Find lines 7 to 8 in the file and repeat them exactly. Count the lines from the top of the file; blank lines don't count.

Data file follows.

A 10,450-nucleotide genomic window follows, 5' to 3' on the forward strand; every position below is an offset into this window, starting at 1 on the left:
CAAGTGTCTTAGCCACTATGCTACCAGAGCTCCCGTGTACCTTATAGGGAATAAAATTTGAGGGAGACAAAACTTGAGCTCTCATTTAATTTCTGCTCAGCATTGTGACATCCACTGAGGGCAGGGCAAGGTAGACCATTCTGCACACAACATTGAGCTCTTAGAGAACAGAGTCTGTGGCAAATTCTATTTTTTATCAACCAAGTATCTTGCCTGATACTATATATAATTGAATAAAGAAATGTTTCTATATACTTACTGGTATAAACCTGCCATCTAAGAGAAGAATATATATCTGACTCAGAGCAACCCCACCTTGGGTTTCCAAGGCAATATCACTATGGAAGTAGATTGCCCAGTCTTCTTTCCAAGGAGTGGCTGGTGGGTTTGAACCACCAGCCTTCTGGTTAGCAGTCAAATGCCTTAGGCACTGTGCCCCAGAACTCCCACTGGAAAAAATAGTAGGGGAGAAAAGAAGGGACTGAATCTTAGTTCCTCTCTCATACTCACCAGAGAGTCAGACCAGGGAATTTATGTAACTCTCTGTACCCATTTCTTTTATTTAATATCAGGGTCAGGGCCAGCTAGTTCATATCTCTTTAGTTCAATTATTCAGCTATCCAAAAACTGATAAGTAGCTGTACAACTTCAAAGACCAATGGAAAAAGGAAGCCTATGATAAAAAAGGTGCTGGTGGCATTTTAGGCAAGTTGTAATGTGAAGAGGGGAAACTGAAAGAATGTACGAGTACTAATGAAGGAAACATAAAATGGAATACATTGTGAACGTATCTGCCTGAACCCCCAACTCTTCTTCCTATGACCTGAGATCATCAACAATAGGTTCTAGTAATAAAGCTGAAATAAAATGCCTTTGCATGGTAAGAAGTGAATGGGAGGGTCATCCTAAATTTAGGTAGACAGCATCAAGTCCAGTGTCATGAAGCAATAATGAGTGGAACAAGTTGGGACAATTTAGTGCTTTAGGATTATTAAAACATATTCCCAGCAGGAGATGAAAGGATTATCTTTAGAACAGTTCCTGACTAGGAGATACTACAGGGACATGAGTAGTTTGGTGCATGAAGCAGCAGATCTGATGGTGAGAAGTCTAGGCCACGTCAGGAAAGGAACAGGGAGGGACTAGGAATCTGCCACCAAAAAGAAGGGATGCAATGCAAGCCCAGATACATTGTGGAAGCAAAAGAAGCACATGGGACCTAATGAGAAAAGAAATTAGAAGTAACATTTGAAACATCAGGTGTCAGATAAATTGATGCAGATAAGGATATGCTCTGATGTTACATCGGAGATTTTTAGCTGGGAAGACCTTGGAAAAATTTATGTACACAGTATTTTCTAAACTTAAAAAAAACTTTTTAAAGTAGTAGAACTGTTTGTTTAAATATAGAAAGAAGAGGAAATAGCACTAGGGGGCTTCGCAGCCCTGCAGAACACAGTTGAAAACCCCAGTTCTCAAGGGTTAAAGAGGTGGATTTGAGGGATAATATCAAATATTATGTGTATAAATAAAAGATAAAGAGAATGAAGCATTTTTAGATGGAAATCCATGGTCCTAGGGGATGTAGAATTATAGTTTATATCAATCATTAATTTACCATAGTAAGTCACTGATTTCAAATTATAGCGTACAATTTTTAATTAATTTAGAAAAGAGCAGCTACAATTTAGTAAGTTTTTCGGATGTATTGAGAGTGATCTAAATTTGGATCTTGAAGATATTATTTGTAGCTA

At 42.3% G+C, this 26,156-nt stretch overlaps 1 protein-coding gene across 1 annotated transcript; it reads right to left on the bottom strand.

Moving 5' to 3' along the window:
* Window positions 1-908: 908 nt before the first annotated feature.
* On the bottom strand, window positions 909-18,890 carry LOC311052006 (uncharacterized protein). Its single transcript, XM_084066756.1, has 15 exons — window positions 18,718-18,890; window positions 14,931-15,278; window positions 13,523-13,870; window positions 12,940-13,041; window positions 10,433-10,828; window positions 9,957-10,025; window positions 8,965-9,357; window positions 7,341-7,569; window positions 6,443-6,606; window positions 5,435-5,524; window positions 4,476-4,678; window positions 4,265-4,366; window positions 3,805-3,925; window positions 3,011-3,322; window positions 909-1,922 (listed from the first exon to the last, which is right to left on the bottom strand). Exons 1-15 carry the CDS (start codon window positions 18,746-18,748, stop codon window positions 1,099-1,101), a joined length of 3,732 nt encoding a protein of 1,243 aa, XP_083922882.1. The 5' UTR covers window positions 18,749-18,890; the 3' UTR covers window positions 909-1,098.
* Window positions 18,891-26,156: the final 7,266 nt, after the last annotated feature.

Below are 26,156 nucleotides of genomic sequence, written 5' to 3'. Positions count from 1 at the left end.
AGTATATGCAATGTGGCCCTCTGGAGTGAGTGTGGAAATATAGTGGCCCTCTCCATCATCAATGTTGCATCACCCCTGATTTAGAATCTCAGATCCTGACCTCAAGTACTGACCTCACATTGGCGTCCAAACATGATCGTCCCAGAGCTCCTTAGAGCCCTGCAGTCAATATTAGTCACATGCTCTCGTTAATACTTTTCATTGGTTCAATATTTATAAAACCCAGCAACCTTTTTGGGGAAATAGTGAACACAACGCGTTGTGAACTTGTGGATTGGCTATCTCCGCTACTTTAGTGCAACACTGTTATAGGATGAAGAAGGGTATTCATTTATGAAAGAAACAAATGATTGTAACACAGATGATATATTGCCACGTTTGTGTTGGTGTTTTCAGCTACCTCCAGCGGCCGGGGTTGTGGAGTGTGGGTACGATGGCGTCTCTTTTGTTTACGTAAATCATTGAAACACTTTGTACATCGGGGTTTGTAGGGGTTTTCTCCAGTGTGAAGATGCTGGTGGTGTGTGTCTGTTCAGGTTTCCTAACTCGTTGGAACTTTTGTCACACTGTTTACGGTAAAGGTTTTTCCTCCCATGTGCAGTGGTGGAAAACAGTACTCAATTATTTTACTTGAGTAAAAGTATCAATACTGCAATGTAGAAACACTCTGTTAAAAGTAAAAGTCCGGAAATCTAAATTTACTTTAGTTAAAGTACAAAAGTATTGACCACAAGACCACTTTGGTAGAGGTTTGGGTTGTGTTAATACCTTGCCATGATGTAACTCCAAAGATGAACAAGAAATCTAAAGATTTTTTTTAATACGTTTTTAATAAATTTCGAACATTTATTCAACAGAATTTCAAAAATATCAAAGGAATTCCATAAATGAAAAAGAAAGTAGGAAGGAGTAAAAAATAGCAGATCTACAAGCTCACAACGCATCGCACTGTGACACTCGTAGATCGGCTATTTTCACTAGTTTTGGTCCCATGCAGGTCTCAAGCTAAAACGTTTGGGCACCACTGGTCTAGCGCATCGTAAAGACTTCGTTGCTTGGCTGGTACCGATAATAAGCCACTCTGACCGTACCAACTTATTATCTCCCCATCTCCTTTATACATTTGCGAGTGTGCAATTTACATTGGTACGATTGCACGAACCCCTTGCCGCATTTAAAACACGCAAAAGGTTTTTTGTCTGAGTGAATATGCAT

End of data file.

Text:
* Window positions 18,891-26,156: the final 7,266 nt, after the last annotated feature.

Below are 26,156 nucleotides of genomic sequence, written 5' to 3'. Positions count from 1 at the left end.